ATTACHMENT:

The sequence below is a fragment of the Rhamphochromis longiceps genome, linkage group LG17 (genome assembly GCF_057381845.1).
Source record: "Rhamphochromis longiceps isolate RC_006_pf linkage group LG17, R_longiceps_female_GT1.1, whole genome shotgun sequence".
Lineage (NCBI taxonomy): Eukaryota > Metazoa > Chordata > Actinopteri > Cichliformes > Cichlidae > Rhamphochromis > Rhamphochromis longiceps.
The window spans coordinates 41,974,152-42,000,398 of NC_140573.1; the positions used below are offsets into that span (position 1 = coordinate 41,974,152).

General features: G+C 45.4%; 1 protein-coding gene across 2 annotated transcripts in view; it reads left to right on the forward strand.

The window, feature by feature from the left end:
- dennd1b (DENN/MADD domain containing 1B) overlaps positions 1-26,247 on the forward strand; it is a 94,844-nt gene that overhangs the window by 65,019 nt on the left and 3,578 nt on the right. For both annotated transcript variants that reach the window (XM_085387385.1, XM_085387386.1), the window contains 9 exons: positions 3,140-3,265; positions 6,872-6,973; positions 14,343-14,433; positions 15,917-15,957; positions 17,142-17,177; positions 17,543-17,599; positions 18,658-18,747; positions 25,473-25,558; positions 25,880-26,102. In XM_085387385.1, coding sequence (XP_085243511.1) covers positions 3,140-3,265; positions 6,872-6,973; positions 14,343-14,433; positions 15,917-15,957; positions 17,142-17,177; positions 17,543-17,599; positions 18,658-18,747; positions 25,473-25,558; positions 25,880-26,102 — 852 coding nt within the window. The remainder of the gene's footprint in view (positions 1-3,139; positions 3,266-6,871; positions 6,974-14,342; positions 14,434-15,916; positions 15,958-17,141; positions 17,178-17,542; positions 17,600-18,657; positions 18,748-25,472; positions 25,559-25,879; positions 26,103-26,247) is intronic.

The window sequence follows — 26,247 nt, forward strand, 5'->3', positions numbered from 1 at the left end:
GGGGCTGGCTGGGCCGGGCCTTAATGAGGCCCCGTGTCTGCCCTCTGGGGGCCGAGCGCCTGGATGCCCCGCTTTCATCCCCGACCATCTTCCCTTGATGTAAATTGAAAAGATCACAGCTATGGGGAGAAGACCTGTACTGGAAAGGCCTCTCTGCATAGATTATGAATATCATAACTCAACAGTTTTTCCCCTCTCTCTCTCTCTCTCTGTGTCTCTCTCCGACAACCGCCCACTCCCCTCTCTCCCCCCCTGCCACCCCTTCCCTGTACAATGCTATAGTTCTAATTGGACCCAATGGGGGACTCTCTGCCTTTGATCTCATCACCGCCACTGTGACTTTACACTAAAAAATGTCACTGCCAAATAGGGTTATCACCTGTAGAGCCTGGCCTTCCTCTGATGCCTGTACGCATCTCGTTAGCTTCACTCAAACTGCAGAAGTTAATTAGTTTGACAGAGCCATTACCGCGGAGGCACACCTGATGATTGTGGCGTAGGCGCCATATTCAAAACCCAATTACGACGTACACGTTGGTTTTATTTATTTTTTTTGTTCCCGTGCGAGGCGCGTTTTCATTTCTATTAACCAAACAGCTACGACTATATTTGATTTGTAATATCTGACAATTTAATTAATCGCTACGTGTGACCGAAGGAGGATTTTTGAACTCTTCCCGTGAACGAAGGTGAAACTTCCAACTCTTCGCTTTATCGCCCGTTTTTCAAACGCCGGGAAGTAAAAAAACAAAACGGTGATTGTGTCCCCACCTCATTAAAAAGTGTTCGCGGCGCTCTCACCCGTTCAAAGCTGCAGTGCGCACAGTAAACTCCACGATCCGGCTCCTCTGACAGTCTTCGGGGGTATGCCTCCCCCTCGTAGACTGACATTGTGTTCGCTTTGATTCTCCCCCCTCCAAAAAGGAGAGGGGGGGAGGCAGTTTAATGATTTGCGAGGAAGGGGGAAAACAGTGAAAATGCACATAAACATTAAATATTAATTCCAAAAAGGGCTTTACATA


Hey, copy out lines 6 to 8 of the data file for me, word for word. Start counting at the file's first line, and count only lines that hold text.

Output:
The window, feature by feature from the left end:
- dennd1b (DENN/MADD domain containing 1B) overlaps positions 1-26,247 on the forward strand; it is a 94,844-nt gene that overhangs the window by 65,019 nt on the left and 3,578 nt on the right. For both annotated transcript variants that reach the window (XM_085387385.1, XM_085387386.1), the window contains 9 exons: positions 3,140-3,265; positions 6,872-6,973; positions 14,343-14,433; positions 15,917-15,957; positions 17,142-17,177; positions 17,543-17,599; positions 18,658-18,747; positions 25,473-25,558; positions 25,880-26,102. In XM_085387385.1, coding sequence (XP_085243511.1) covers positions 3,140-3,265; positions 6,872-6,973; positions 14,343-14,433; positions 15,917-15,957; positions 17,142-17,177; positions 17,543-17,599; positions 18,658-18,747; positions 25,473-25,558; positions 25,880-26,102 — 852 coding nt within the window. The remainder of the gene's footprint in view (positions 1-3,139; positions 3,266-6,871; positions 6,974-14,342; positions 14,434-15,916; positions 15,958-17,141; positions 17,178-17,542; positions 17,600-18,657; positions 18,748-25,472; positions 25,559-25,879; positions 26,103-26,247) is intronic.

The window sequence follows — 26,247 nt, forward strand, 5'->3', positions numbered from 1 at the left end: